Moraine Park Wastewater instructor sitting at blue picnic table and dripping faucet

Hi, I’m Mark Schmidt, water quality instructor here at Moraine Park Technical College. Today marks the first day of a blog regarding water quality.

I have been asked by many people about the safety of consuming water, whether bottled or municipally supplied. Some questions have also come from people that have private wells. The questions certainly make me think as there seems to be some pretty interesting misinformation available.

Private Well Water vs. Municipal Supply Water vs. Bottled

MUNICIPAL: Although municipal supplies are regulated differently than bottled water, many people believe that private well water is the best, purest and safest water available. Each water source has its issues. They are numerous, but the fact that municipal water supplied as drinking water is highly regulated, tested and treated to provide a safe palatable water, should lead one to think that municipally supplied water from their faucet is safe to drink.

This is not always the case.

In 1993 there was an outbreak of cryptosporidium in Milwaukee, Wisconsin. Many people were sickened and some died from the related disease. In Flint, Michigan, it is related to water chemistry. The impact in Flint surrounds the children that consumed water from their municipal source, which had high levels of lead.

Occasionally, we hear about boil water notices when other municipal water supplies have been jeopardized. But all of these missteps have hurt public confidence in our municipally supplied water quality.

PRIVATE WELL: Private wells may be contaminated with a number of chemicals and/or impurities, and bacteria that can be pathogenic. These wells are rarely tested to ensure high quality water. Your private well may have great water quality, but have you tested it lately?

BOTTLED: Bottled water, they follow different regulations, and many are nothing more than municipally supplied water that is treated again prior to bottling.

Bigger Issues

When we look at the issue from afar, we see that there have been problems, or even what some may call accidents. Like any accident, all of the outbreaks and water quality problems have been preventable. Professionals that treat water and supply the masses, do not sit at a computer screen watching water flow in and out of a facility. They are involved in making sure that the water is always safe to drink.

This may involve simple maintenance, sometimes more complex, this will involve chemistry, science, mathematics, following procedures, analyzing water and so much more. The only way that the missteps of the past will be resolved is ensuring proper training is available.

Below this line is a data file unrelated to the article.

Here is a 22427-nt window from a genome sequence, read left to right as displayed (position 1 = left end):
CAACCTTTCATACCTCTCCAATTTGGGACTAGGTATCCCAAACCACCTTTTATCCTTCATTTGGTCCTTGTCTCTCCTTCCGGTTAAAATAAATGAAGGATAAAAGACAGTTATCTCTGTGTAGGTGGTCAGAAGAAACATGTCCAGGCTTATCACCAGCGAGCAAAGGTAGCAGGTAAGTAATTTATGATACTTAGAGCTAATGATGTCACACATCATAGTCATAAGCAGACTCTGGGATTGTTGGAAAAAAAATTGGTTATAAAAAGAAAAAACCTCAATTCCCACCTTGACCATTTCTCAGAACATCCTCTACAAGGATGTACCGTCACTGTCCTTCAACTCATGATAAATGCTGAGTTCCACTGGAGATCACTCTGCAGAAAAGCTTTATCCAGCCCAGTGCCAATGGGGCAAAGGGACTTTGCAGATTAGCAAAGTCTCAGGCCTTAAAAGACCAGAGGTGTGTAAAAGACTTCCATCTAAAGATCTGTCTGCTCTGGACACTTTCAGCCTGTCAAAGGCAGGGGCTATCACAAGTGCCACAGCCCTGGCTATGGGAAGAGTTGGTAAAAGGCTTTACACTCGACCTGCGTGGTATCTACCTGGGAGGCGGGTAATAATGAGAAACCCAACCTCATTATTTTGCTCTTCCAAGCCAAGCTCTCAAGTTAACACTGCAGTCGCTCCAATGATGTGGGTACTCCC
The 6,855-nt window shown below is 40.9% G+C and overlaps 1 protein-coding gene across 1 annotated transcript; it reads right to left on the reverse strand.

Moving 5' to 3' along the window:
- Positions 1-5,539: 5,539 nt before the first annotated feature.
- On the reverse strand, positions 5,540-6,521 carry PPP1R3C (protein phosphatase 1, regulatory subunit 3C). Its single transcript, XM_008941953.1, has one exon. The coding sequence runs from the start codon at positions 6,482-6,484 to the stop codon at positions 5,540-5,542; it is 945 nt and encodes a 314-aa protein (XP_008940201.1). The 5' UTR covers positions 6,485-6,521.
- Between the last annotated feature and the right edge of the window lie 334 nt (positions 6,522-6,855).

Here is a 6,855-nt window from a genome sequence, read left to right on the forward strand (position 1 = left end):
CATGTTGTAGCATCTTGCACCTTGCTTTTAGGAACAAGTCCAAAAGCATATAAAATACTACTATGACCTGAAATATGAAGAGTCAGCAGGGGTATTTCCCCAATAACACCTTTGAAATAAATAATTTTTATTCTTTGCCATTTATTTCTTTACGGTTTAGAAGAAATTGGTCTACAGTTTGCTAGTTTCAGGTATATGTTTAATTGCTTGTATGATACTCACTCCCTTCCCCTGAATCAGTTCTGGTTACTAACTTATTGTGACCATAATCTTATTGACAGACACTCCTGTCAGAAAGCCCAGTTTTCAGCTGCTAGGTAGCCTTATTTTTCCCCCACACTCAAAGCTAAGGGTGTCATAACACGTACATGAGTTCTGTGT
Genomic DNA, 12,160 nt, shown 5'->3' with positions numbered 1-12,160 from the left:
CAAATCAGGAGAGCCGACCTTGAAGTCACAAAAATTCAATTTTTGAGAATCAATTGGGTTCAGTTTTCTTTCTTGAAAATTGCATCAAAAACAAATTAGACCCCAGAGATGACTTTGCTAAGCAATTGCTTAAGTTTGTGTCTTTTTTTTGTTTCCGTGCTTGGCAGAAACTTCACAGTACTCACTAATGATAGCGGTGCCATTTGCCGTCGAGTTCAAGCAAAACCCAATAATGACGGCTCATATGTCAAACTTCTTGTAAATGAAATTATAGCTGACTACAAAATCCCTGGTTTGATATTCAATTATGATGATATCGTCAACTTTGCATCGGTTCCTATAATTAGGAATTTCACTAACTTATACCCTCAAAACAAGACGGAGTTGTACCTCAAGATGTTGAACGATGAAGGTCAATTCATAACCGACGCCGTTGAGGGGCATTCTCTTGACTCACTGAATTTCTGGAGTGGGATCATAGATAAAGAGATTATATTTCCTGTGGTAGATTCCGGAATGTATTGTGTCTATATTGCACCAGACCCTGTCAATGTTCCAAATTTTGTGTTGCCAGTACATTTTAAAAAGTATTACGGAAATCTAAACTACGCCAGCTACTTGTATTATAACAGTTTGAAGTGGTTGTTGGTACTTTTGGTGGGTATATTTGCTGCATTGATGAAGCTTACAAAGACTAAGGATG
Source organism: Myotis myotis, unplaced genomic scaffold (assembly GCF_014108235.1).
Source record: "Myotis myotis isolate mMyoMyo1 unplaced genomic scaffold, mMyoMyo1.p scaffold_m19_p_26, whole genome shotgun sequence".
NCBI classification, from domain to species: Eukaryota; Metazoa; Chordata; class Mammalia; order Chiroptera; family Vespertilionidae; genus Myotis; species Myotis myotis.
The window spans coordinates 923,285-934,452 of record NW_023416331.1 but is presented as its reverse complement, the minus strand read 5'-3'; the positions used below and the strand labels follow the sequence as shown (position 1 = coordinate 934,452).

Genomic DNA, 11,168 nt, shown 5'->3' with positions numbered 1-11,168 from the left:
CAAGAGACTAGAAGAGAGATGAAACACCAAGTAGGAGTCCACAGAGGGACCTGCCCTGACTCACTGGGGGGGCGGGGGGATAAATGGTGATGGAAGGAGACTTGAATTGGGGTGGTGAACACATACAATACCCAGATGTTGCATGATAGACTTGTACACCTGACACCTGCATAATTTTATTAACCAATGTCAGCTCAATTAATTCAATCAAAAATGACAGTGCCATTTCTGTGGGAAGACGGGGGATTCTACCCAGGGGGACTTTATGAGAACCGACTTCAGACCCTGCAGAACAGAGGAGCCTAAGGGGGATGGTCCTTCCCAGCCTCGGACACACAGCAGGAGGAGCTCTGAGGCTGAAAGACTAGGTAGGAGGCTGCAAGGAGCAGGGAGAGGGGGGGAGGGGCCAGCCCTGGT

Education is the foundation that will enable water quality professionals to know the potential issues and react accordingly.

Throwing politics aside for a moment, if you needed dental work, maybe a bone reset, a disease cured, you would seek a knowledgeable educated professional provider, and in the case of drinking water, you would want a trained and educated professional ensuring the publics health as it relates to water consumption.

Now back to politics. If someone other than a water quality professional is making landmark decisions as it related to water quality, then be careful, as it will probably work as well as getting someone off the street to provide you with dental care, reset a bone, and cure a disease. For more information about water quality and education available, visit:    http://mptconline.morainepark.edu/online-college-programs/associate-online-degree-programs/water-quality-technician-online-degrees/

 

Written by Mark Schmidt
Mark Schmidt is the Water Quality Technology Instructor at Moraine Park Technical College in Fond du Lac, WI. Mark has 40 years of experience in water and wastewater facility and systems operations, maintenance and management. Prior to teaching, his specialty was surface water treatment plant optimization. He now enjoys teaching the next generation of water quality professionals, and those in the field desiring knowledge and advancement opportunities. Feel free to contact Mark about the program at mschmidt15@morainepark.edu, or check out the program at https://www.morainepark.edu/programs-and-courses/programs-of-study/?ProgramTitle=Water+Quality+Technology.